Do we pit Quaker children against Quaker education?
Ann wrote the following comment:
"I was told that to favor Quaker children, by offering them places first, and scholarships (for Quakers only) was against the equality testimony. Well, I'm trying to wrap my head about elite schools that cost more than college (well over five figures) meshing with simplicity!
Plus, a family with a stay at home parent was penalized when evaluating the need for financial aid. They were given an amount they 'could' be making, if they worked.
It's funny. Quakers have such difficulty with outreach, for fear of turning people off, or being pushy, or attracting the wrong sorts of people (not genuine 'seekers', might get some simple folk who just like the message) and so on, but they also have problems supporting a FULL Quaker lifestyle, including education."
What do you think? This post resonated with me, because, frankly, it sounded familiar. I know most Quaker schools charge what they do because, the way the system is currently set up, they have to. They also often (but not always!) lack the big endowments that allow liberal disbursement of scholarships. But still I can't help but see a conflict between the Quaker testimony of simplicity and the high cost of a Quaker education.
Sometimes when someone mentions that the high price of a Quaker education excludes some Quaker children, someone else will bring up the need to charge high tuitions to pay teachers a decent wage. Since most Quakers don't approve of exploiting workers and as nobody wants to look selfish and say, "I don't care how much teachers make as long as my child gets a Quaker education," teacher pay usually stops the conversation.
Clearly, we do want to pay educators as well as we can. And from what I can tell, because of the way the system is currently set up, most Quaker schools charge what they do as a matter of survival.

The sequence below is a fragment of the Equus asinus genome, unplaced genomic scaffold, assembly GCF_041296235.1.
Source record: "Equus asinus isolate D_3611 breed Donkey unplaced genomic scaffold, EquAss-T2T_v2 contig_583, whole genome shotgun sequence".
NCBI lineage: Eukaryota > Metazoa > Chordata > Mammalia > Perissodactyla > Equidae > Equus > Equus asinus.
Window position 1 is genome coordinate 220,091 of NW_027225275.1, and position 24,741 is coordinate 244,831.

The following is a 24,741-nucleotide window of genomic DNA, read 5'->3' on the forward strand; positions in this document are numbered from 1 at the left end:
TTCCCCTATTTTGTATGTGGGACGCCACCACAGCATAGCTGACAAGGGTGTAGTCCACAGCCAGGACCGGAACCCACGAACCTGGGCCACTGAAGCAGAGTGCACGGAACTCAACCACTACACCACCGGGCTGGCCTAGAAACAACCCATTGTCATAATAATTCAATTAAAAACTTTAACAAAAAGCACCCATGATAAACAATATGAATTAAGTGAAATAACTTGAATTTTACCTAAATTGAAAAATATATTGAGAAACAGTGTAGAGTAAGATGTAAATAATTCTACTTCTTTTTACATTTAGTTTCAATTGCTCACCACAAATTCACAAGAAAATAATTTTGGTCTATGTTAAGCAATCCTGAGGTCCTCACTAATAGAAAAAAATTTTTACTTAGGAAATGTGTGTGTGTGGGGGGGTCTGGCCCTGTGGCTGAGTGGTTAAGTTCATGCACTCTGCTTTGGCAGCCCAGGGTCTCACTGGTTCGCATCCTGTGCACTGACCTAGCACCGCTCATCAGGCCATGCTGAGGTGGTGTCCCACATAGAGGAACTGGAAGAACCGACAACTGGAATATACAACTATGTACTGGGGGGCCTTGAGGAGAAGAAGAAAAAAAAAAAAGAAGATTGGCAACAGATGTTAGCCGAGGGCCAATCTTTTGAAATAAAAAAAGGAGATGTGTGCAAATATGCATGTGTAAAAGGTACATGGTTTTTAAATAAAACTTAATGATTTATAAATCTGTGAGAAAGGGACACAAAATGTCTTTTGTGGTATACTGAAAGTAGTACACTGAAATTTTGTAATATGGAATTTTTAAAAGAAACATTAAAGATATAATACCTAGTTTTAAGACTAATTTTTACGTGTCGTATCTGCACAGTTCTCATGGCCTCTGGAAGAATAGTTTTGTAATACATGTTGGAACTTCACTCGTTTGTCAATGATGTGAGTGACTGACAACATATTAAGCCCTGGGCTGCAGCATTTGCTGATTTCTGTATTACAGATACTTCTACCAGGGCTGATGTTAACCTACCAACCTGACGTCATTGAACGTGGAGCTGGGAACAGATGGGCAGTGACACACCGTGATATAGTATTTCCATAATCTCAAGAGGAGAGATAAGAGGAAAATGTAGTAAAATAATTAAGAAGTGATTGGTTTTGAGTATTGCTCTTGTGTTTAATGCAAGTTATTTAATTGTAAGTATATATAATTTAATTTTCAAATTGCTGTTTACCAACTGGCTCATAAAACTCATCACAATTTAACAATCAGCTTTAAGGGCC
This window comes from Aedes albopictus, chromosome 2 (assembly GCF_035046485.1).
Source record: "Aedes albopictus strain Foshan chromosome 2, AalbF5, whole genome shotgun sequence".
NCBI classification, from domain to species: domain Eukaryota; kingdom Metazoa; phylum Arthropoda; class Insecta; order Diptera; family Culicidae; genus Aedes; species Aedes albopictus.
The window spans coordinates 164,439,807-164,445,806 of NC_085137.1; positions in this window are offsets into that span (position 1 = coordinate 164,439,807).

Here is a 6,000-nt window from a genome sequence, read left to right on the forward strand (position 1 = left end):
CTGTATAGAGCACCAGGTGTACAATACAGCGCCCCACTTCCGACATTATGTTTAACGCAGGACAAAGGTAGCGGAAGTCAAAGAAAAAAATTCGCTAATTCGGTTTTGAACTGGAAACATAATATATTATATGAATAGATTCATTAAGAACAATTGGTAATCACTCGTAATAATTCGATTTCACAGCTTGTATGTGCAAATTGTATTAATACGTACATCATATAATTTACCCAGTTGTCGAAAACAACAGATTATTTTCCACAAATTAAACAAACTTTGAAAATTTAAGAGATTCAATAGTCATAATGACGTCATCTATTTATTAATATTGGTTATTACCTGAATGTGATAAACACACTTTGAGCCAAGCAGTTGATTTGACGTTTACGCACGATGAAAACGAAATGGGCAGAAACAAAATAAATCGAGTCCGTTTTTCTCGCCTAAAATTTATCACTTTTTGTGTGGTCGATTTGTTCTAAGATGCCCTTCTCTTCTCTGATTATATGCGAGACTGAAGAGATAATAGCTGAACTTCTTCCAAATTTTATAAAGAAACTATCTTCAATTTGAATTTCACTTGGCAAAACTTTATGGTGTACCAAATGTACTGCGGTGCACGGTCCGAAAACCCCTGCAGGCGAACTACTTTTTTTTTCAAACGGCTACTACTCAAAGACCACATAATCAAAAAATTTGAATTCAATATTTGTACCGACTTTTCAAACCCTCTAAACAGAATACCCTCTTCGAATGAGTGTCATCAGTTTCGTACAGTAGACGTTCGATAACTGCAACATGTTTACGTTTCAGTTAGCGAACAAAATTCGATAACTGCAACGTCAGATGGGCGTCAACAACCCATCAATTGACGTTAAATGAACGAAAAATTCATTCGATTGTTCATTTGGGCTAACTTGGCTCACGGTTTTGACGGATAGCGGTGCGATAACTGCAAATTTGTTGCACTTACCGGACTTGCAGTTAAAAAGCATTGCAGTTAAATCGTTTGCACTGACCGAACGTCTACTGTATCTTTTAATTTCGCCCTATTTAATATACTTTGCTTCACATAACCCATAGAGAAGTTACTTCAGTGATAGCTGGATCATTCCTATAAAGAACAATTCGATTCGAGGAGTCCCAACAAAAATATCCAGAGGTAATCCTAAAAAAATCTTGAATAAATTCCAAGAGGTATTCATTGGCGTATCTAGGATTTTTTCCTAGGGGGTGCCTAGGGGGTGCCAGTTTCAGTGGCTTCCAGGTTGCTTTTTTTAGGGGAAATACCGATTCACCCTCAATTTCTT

However, I can't help but think that rather than set parents and teaching staff in opposition, there must be a way to find a "win-win" solution.
I'm very sympathetic to the plight of Quaker schools. Having been "up close and personal" with one for almost a year, I know that they're, at least in one case, running on slim margins and need tuition money to survive.
How can we balance the needs? How important is it to make Quaker education affordable for Quaker families?
First, I've seen very few people embrace simplicity without lowering their incomes. High-pressure, high-paying jobs are seldom compatible with a simple heart. Often, one way or another, what people do when they embrace simplicity is free up time for themselves so they can serve. John Woolman is a good example of this. Yet, it appears as if at least one Quaker school wanted to penalize parents who were living on one income. I can understand a family in which the non-working spouse took a job to pay for Quaker education feeling it was unfair to give financial aid to a family that didn't do the same, but I also have to wonder at system that pressures people to take on a second job. It seems to buy into the notion that the answer to everything is to earn (or get) more money. And why stop at valuing in the cost of what a spouse "could make?" Why not penalize the two-income families that have not chosen the highest-paying use of their educations? Why not penalize the lawyer working for a social services agency who "could" be making five times as much in corporate law? Or the medical researcher trying to find a cure for cancer who "could" have become a plastic surgeon at a far higher rate of pay?
Assuming they can, should Quaker school cut amenities to become more affordable? Should they offer a preference to Quaker children in scholarship money? Where does the true value of a Quaker education lie?